Project Spotlight: CADidME

Vanathi Gopalakrishnan, PhD, is the Director of the PRoBE laboratory for Pattern Recognition from Biomedical Evidence within the University of Pittsburgh’s Department of Biomedical Informatics. She works with the lab’s teams to design and develop novel machine learning algorithms using symbolic, probabilistic, and hybrid approaches to solve bioinformatics problems including biomarker discovery and disease classification. Dr. Gopalakrishnan is also a lead researcher on a Center for Commercial Applications of Healthcare Data funded project: CADidME.

Where did the CADidME project begin?

The CADidME project began with a fabulous collaboration between me and the founding director of Pitt’s Clinical and Translational Science Institute (CTSI), and 2018 Health Care Hero Awardee, Dr. Steven E. Reis. Steve has been collecting vast amounts of research data over the past fifteen years in a prospective study – Heart SCORE – designed to identify and reduce racial disparities in cardiovascular disease (CVD). The Heart SCORE study has amassed a wide array of phenotype, imaging, participant provided information, genotype, and metabolomics data as well as clinical events from 2,000 participants who have been followed annually since 2003. Steve and I had discussed prior to the generation of the metabolomics data, that the PRoBE lab would help with analysis of the data. That was when the idea for the CADidME project started to develop in my mind. We applied for Pittsburgh Health Data Alliance funding and were very fortunate to be selected. The funding was absolutely crucial for my laboratory as it enabled us to assemble a highly skilled team of researchers and developers to conduct analyses on these data for predicting Major Adverse Cardiovascular Events (MACE).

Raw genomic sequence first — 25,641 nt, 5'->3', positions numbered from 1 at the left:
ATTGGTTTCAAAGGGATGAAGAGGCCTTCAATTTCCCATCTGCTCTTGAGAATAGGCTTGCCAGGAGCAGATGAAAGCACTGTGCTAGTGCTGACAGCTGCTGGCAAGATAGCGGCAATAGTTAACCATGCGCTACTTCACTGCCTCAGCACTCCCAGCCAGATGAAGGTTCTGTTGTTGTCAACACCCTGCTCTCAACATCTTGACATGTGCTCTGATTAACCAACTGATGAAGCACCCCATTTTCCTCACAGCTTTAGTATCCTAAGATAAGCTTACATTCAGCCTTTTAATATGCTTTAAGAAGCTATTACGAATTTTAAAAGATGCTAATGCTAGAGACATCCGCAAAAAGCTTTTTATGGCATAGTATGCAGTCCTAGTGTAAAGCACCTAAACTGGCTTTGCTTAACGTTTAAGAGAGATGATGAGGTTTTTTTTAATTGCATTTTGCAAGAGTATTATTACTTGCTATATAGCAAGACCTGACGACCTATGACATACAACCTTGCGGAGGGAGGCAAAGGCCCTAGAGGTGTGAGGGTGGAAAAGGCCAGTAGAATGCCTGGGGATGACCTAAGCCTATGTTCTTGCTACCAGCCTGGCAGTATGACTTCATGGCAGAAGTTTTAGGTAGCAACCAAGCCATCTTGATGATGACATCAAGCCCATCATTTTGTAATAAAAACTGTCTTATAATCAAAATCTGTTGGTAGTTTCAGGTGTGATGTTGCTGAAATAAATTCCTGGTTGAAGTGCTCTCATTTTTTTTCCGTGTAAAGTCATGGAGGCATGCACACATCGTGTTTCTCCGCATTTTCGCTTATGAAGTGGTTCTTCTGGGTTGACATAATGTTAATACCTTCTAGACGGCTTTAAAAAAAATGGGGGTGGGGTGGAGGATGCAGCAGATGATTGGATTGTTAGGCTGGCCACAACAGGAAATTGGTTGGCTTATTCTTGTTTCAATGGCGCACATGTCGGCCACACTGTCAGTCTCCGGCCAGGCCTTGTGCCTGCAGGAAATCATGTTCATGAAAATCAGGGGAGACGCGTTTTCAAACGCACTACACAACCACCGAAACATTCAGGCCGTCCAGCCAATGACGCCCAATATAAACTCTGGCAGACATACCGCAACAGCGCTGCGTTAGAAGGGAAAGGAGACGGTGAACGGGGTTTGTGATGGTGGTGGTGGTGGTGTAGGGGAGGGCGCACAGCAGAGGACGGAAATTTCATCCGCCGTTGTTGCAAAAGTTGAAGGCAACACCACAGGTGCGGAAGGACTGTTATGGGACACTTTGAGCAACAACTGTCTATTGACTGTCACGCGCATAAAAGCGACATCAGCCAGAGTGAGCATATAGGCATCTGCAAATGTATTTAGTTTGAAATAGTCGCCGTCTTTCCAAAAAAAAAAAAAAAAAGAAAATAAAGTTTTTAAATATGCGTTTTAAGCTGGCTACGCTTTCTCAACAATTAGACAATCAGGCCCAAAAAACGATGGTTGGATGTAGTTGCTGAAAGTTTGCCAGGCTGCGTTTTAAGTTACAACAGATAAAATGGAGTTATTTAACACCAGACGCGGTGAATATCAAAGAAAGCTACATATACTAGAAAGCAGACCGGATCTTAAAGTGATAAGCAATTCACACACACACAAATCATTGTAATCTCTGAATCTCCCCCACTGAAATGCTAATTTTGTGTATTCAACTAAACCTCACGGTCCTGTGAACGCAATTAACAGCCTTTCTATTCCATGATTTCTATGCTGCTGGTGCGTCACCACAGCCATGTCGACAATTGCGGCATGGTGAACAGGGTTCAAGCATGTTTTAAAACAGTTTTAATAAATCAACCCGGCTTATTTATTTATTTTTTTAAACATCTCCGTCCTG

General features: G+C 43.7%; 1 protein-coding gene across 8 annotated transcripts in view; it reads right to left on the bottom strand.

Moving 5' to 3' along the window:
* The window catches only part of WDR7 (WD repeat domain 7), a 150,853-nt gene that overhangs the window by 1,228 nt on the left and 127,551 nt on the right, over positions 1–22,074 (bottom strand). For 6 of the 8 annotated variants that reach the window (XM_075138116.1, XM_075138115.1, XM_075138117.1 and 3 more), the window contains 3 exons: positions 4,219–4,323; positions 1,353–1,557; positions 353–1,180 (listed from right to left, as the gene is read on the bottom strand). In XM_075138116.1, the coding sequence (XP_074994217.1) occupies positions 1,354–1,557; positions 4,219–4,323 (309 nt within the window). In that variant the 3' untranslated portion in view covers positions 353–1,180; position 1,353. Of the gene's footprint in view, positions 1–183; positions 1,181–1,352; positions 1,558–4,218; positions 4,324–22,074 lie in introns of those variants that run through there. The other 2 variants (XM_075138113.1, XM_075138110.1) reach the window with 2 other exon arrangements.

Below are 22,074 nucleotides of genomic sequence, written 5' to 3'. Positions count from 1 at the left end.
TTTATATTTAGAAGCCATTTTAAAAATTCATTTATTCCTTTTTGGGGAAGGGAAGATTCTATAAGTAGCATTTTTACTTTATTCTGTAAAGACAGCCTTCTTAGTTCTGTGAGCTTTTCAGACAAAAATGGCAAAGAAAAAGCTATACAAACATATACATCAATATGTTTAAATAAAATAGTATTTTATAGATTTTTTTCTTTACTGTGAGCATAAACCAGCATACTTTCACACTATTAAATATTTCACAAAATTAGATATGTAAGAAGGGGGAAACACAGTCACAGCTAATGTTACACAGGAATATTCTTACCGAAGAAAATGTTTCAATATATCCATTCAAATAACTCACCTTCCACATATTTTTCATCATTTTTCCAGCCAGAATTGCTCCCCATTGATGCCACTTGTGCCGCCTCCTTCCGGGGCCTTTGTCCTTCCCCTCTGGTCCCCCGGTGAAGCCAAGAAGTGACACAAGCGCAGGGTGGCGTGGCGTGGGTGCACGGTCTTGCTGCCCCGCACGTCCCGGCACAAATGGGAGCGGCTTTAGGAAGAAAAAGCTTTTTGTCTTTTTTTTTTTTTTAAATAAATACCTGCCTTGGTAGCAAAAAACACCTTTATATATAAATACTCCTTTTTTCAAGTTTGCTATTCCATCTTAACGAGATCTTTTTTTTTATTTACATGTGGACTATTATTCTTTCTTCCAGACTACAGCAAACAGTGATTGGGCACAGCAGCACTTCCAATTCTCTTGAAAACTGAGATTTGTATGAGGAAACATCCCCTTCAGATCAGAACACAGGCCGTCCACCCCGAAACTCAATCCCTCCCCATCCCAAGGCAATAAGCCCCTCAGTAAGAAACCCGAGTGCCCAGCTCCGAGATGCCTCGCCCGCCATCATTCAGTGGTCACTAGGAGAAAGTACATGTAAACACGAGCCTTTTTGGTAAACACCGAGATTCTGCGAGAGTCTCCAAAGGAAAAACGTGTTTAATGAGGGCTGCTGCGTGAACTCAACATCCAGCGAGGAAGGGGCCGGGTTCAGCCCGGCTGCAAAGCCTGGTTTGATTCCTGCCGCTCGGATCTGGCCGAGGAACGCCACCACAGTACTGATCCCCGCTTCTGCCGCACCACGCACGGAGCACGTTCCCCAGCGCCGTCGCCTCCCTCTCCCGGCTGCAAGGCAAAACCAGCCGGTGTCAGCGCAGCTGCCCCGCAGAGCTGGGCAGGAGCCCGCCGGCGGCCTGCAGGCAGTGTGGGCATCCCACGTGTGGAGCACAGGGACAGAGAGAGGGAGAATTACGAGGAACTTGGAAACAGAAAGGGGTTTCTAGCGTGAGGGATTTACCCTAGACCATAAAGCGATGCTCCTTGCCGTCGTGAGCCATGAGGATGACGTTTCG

Walk us through your project.

CADidME stands for “Coronary Artery Disease intelligent detection via Metabolomic Expression”. The long-term goal of this project is to be able to develop personalized risk scores for cardiovascular disease (CVD) adverse events in order to enable the precise management of individual patients. My laboratory specializes in applying computational techniques to data to learn classification rules. In this current phase of CADidME we have used the metabolomics and other data to develop multiple risk prediction models that are tailored to deliver predictions relevant to patient subgroups with known, underlying risk factors.


What are your project’s next steps?

In Phase II of this project, we are positioning ourselves to develop the personalized risk score based on the analyses from the previous phase. Our team has also developed novel software programs to help us validate the discoveries that have arisen from CADidME and we are working on future directions that could be used to discover new treatments or therapeutics. The PHDA will be a wonderful partner to assist our team towards these next steps leading to commercialization, as we have formed a great working relationship with every member of this extended team, who provides our project with significant feedback to continuously focus our efforts.


What do you foresee the future of innovation looking like here in Pittsburgh?

Pittsburgh is proving to be the next epicenter of technology. Especially in the biomedicine and health space, we’re leading the way and the Alliance is playing a key role. Over the next several years, I see the PHDA as an organization that will empower innovative technology startups and continue to: (1) provide clinicians with better tools for collaborative care of patients; (2) impact how we measure, track, and transform lifestyle-related behavior to advance individual health; (3) investigate how new therapies can be used to prevent health issues as part of a toolkit of cultural practices promoting well-being; and (4) make discoveries related to immunotherapies for advanced cancer care.